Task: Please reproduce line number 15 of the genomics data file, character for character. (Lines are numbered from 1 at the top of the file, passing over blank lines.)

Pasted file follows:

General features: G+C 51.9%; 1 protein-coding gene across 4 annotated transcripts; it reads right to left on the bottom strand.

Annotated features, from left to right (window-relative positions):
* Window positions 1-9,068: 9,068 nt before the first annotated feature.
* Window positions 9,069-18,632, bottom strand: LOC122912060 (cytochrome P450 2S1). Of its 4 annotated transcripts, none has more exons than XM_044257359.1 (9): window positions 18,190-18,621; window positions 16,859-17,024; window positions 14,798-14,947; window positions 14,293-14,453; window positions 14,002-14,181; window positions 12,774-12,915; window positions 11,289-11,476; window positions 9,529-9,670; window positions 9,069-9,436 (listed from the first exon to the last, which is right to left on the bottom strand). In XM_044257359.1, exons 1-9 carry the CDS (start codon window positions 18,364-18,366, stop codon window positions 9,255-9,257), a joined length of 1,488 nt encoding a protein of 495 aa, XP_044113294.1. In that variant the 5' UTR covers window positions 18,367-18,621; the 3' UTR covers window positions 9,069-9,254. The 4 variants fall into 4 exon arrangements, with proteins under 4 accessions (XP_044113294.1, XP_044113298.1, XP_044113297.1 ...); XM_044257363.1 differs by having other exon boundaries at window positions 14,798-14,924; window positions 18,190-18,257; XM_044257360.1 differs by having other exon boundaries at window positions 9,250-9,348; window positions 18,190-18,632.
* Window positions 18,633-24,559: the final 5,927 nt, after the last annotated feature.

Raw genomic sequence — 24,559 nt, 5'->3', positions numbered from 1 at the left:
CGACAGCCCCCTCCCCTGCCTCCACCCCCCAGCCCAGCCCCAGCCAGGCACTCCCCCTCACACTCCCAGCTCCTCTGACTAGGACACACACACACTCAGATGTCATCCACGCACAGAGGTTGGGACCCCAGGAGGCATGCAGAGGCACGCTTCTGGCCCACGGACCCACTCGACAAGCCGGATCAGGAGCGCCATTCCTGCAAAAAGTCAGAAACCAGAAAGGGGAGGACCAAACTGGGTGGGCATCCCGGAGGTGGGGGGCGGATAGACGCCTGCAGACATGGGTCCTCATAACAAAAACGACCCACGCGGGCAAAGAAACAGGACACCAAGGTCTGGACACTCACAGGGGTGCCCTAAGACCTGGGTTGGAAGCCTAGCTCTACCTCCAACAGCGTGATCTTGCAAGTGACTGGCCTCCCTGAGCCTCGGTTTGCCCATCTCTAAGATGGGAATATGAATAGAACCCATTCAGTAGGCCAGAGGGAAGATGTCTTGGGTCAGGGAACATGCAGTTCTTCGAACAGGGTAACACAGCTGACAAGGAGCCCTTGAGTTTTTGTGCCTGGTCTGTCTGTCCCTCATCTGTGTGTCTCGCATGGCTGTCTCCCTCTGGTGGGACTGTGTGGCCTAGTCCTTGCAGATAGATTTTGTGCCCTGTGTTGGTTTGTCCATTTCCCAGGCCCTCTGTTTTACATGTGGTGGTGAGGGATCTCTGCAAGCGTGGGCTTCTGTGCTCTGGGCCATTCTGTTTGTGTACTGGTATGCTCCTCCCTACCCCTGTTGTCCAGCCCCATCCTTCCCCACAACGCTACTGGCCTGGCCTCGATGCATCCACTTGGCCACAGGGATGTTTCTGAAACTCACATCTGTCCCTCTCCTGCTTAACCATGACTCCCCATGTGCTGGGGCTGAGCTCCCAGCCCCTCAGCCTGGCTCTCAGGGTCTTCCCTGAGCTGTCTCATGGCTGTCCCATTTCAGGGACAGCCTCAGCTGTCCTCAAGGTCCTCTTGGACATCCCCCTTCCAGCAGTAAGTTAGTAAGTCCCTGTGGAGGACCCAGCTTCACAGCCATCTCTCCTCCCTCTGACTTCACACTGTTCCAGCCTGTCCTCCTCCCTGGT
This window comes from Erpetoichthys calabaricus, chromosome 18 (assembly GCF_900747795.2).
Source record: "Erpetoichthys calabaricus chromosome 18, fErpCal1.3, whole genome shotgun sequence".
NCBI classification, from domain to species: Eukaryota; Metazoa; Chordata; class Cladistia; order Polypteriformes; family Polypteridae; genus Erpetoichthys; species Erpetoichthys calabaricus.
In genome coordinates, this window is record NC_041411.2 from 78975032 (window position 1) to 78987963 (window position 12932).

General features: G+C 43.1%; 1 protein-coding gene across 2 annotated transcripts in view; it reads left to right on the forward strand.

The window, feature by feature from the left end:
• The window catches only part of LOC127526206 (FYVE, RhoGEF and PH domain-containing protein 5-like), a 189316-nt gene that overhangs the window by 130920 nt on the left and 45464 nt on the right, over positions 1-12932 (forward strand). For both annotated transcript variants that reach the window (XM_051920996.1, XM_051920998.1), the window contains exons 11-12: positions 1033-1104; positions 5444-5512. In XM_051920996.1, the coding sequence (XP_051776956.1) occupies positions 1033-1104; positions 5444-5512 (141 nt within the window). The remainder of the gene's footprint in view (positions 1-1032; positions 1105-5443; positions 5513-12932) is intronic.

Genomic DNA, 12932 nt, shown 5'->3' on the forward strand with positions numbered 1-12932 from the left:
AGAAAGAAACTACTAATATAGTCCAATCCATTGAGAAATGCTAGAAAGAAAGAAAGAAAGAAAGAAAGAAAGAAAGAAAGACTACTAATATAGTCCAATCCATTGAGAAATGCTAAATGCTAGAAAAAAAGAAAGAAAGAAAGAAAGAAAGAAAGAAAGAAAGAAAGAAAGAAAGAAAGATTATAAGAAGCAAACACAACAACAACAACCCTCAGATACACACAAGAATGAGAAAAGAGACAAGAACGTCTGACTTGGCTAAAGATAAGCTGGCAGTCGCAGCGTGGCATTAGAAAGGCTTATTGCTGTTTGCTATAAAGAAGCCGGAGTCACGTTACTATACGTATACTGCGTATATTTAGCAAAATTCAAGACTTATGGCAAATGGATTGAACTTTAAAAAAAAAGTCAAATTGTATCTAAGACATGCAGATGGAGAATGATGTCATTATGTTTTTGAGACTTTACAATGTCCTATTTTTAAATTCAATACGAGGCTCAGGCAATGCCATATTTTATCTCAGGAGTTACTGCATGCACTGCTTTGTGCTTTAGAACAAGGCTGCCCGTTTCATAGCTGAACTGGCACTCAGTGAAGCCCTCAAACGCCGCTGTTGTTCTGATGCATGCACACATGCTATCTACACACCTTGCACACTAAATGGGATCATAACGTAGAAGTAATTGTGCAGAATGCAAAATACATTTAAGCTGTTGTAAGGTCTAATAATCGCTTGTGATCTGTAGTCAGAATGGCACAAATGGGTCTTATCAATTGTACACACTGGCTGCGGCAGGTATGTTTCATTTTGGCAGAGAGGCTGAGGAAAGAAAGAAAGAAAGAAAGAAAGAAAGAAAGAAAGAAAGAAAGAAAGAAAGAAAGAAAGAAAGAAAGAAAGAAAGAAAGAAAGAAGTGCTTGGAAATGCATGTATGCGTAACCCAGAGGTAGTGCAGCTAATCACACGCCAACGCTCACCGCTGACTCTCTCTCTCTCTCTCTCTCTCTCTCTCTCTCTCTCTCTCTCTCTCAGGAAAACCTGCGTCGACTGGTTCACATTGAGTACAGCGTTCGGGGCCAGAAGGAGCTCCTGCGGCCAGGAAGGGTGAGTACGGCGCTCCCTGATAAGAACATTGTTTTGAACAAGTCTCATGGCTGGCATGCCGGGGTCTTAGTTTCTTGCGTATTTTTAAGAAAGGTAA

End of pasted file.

Genomic DNA, 12932 nt, shown 5'->3' on the forward strand with positions numbered 1-12932 from the left: